The cinema-goer remembers his late mother, a laundry worker, as he watches the film Suffragette.
It’s the hard-hitting tale of a struggle for equality; a mediation on violence and non-violence; a set of family dramas and a major historical story very well told by the film-makers.
The cameo role for Meryl Streep as Emmeline Pankhurst gives her some famous lines, including the one that raised controversial publicity for the film.
I would rather be a rebel than a slave
Rebellion and (wage-)slavery, both manifestations of oppression and discrimination, are very well shown by the film-makers in their choice of a laundry worker and her colleagues as the main protagonists of the film. When Mrs. Pankhurst calls for civil disobedience from the balcony of a fine middle class London house – Deeds not words – the cinema-goer knows it is the women on the street who will face the violence of the police riot that ensues. It is they who then enact the violence Mrs. Pankhurst’s words proffer. The women on the street blow up letter boxes, cut telephone wires and bomb the country home of Lloyd George, the parliamentarian they consider to have let them down.
It is the Special Branch police man, Inspector Arthur Steed, ably played by Brendan Gleeson, who delivers the reality-check when he insists that Lloyd George didn’t lie to the suffragettes. He didn’t promise them anything. So up goes the ante and the post-boxes and the second home in the country.
The family relationships of the day (and of today?) are ably captured by the Branch man – Don’t bother arresting them. Let their husbands deal with them. But those forms of social and cultural control are weakening as the women, agitating on many fronts and in many ways, complicating the given norms, questioning and challenging them, bring pressure to bear for change.
The film is driven by the terrific performances of the two laundry worker leads, Maud Watts (Carey Mulligan) and Violet Miller (Anne-Marie Duff). They are presented as forthright and capable, with complicated lives and conflicting aspirations in regard to their work, their politics and their families. The chemist and bomb-maker Edith Ellyn is played by Helena Bonham Carter, whose great-grandfather, H.H. Asquith, was the Prime Minister of the United Kingdom from 1908 to 1916, during the height of the suffrage movement. He was a staunch opponent of votes for women.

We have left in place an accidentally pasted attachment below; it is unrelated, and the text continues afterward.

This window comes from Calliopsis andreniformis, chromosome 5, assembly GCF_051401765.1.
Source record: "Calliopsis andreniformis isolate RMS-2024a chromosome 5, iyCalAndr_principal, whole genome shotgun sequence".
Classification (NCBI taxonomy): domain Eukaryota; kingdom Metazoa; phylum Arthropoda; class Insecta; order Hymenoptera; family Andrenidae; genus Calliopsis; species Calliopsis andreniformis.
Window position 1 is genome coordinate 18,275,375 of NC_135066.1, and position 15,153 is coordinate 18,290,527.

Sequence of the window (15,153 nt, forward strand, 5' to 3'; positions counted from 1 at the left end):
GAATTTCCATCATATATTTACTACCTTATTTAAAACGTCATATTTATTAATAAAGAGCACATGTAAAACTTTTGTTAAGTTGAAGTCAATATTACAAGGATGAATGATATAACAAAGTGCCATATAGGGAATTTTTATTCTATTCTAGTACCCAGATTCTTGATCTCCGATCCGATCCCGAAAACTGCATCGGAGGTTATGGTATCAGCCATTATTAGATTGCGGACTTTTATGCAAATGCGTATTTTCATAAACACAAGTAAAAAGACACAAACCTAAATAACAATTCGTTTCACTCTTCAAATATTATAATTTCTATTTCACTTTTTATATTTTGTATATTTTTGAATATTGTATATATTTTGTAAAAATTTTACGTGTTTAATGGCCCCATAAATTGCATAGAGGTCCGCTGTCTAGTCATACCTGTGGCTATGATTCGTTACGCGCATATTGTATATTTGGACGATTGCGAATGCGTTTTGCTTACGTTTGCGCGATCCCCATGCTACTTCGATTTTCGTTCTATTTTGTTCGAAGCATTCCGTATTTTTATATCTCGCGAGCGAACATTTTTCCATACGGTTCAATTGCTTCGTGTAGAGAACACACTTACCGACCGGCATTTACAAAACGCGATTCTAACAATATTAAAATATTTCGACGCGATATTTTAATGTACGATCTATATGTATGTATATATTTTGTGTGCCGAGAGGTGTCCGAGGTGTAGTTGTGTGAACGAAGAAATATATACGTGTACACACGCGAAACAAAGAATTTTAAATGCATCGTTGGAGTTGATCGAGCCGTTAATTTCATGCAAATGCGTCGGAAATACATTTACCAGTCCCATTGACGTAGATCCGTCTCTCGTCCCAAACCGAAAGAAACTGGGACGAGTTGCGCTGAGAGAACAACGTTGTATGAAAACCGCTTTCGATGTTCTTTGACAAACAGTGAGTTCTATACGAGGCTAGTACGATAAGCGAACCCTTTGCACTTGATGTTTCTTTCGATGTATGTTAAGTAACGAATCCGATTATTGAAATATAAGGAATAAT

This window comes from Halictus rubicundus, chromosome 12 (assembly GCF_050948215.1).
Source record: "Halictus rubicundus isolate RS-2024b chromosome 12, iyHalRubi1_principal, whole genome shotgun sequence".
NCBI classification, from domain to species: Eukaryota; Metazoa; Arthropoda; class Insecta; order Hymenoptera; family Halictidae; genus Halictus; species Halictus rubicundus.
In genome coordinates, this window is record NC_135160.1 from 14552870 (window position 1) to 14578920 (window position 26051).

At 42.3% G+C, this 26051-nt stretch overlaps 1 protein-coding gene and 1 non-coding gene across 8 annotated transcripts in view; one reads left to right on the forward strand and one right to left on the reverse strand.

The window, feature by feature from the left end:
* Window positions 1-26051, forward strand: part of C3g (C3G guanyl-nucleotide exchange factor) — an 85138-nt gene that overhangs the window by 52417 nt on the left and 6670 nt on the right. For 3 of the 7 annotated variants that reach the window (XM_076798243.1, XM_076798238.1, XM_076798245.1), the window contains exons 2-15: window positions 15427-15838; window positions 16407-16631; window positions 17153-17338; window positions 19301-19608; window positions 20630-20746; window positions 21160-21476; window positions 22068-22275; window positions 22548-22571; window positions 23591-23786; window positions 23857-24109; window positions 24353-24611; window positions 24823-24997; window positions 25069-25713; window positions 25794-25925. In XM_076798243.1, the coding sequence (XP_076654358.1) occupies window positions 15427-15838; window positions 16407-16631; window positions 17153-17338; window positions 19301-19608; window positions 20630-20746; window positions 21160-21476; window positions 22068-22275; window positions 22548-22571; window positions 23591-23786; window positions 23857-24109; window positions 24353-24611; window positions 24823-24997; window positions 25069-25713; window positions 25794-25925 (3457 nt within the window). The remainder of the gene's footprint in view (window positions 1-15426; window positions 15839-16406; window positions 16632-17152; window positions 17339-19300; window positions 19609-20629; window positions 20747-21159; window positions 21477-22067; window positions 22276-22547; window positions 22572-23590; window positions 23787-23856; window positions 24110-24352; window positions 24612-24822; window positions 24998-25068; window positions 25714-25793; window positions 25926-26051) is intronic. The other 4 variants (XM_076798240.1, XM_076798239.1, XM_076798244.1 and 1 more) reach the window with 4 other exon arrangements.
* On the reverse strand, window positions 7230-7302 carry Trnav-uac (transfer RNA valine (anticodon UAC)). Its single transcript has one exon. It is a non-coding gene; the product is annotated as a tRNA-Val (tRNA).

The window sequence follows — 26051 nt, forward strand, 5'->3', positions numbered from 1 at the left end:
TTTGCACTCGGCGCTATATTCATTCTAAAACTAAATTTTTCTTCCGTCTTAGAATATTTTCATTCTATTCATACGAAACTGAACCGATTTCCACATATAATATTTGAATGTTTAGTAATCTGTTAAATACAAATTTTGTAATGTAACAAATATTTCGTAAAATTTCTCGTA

The frantic ferment of anti-state activity underway by the women is set in the context by other militancy by Fenians and anarchists. The indirect violence of poverty, discrimination, imperialism and oppression leads to direct violence by state forces and by their opponents There are many tragedies. The Branch man, Inspector Arthur Steed, predicts that Maud Watts could lose her life. The scene in which Maud Watts replies is one of the most telling in the film.
The law means nothing to me. I’ve had no say in making the law.
Notably The Inspector becomes increasingly less voluble from then on, as even his stake in the society becomes more fragile. He is speechless by the final tragedy.
It is Emily Wilding Davison, played by Natalie Press, not Maud Watts, who dies, mown down by the King’s horse at the Epsom Derby. The scenes at Epsom are shot magnificently, with the camera never very far from the action and the individuals living it. It is rarely out of the crowd, offering the cinema-goer full immersion in the action. Similar work is used during the police riot scenes, to very good effect.
The screenwriter, Abi Morgan, has harnessed a sweeping historical tale by writing a period in the lives of young working women, facing challenges and decisions of their time and place, that find them finally walking in the funeral of one of their friends and comrades. Their deeds and words contribute to a degree of emancipation that presents further challenges and decisions to people living now.
Abi Morgan also writes the TV cop and mental health drama, River, now on BBC. Like Suffragette, the cinema-goer considers it worth a look.
The cinema-goer is reminded of a t-shirt a friend brought back from early Sandinista days in Nicaragua. It bore the slogan – La lucha continua.The Suffragettes held to – Never surrender. Never give up the fight. The film ably underlines that. It does not shirk the cost. It brings before us the challenge of achieving social change in a world of direct and indirect violence. And it does so by means of an engaging and exciting film.
Suffragette is in cinemas now. Check out the trailer below.
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Image credits: awardcircuit.com